Anders then addressed an issue near and dear to the hearts of many protestant converts: the seemingly endless divisions among protestants, and the inability of Scripture to render a final and binding verdict on controversies among Christians.

He first observed:

[16:20] There is no principled way as a protestant to tell the difference between dogma and opinion. Even if we look at the Bible and disagree, how do we know if that disagreement is substantive or not? No way to know.

Anders then addressed the purpose of the Bible, and the biblical canon:

[18:13] It’s [the Bible] not supposed to be a manual on Church government, or even a dogmatic theology text. A simple investigation of the various components of the Bible tells us what it is. Paul’s letter to the Corinthians is a very occasional documents dealing with a particular set of problems in one historic church in one time. You know, the Gospels are snapshots of key moments in the life of Christ, and so on, you could analyze each of the texts. None of them is a comprehensive manual on Christian life. Why does the Bible exist? Why did God give us the Bible through the Church? He gave it to us to inform our life of prayer and moral reflection and to edify, but not to be the be-all and end-all to define everything about our Christian life. That was never its function or purpose…And we haven’t even talked about the canon problem. How do you know you have the right list? The protestants have 66 books, we have 73. How do you know it’s 66? Why not 67? How about 40? Even if you go with 73, why not 75? You know, you must advert to tradition, even if you believe in illumination, even if God speaks to you and says, “These books are divine.” Well, maybe there’s an other one I still need. How do you know? Without adverting to tradition, you cannot know with certainty you even have the right list of books.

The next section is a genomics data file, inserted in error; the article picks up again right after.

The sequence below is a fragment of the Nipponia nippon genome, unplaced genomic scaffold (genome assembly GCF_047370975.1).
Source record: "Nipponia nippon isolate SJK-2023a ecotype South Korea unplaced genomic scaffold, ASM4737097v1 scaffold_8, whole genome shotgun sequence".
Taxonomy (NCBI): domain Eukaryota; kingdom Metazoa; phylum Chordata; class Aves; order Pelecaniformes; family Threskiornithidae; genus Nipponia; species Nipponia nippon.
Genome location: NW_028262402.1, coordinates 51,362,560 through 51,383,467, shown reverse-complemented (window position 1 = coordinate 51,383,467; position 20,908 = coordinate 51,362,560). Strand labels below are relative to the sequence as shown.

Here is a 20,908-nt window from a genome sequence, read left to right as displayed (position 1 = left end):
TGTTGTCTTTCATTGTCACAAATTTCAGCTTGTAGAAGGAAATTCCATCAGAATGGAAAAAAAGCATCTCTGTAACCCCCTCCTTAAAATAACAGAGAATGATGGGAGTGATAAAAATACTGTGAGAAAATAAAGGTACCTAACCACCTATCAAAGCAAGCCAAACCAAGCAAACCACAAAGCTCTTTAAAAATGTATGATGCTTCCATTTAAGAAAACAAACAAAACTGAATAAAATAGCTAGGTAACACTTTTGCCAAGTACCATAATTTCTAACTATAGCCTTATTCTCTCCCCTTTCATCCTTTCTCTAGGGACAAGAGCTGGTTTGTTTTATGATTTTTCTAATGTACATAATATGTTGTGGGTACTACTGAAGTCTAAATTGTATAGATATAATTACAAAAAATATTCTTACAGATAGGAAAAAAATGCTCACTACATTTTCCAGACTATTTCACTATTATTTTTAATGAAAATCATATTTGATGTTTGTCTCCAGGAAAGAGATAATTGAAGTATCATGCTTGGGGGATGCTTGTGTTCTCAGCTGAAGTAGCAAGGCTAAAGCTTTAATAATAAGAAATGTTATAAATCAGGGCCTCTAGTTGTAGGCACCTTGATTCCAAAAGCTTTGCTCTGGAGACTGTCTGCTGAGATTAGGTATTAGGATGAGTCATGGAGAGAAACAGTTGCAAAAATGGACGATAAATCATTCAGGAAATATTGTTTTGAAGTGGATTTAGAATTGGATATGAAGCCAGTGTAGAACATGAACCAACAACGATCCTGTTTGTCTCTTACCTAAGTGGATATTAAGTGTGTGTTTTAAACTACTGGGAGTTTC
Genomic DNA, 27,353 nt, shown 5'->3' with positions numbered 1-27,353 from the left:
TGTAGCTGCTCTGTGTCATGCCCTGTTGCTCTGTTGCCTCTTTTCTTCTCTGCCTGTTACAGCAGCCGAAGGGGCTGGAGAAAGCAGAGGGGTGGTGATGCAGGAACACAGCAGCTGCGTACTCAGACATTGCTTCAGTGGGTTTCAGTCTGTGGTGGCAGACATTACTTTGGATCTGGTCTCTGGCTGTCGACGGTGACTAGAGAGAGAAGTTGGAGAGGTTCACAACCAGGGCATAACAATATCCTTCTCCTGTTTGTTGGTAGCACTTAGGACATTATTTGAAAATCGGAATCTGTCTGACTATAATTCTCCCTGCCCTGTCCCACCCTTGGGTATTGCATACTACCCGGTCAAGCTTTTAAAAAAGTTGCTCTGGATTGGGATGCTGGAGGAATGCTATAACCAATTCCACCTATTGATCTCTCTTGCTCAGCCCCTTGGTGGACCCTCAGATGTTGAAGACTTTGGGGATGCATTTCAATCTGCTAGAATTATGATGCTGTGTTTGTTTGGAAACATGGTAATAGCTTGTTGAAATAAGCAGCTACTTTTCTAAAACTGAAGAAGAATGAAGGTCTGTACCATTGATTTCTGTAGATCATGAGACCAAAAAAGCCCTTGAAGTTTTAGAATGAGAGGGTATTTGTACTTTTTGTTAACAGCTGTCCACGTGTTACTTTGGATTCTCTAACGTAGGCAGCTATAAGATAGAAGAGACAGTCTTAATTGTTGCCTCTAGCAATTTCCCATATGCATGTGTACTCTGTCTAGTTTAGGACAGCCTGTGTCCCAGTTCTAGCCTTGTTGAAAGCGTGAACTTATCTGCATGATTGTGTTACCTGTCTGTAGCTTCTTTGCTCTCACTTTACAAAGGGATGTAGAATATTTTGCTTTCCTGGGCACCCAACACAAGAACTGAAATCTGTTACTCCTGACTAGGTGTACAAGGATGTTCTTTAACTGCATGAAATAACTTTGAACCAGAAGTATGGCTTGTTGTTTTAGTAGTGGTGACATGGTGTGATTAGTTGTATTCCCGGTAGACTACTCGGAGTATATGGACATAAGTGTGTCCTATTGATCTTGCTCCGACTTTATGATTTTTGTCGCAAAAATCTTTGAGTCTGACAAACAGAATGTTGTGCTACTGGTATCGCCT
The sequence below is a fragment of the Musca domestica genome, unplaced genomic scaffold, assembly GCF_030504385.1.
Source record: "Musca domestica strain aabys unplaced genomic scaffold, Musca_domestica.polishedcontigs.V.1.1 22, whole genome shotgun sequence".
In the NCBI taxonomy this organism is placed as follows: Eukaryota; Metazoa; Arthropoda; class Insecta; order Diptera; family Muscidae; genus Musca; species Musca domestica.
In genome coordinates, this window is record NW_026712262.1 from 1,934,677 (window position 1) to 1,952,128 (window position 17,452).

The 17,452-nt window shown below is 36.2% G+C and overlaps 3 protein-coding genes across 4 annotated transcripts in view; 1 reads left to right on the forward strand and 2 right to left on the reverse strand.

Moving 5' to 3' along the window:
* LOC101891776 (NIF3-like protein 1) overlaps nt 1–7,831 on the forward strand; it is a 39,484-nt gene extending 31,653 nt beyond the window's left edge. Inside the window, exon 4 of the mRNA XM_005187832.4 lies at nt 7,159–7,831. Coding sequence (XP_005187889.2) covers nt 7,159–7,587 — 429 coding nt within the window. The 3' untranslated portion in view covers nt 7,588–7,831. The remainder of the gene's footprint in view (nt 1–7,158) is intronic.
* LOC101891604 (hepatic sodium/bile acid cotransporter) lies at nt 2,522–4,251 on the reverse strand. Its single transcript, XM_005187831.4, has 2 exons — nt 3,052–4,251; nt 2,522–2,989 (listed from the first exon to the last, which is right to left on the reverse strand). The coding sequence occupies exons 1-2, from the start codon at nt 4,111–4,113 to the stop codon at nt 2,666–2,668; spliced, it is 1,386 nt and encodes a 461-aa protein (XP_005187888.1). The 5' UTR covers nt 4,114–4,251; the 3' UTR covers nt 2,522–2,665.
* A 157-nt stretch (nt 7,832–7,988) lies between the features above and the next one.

Anders then addressed the issue of saints, relics, and Catholic Marian dogma:

[20:01] Catholic devotion to Saints, not just to Our Lady, but to the Saints and to their relics, was to me the most manifest absurdity. It was the most rank superstition that could serve no purpose, and I was certain that Catholics had brought this into the practice of the Christian Faith from their pagan origins. And that critique is articulated by Calvin, the man that I studied. He wrote a diatribe against relics that was just a parody and a satire of all the most superstitious kind of medieval practices that he could possibly lampoon. So that was my mindset.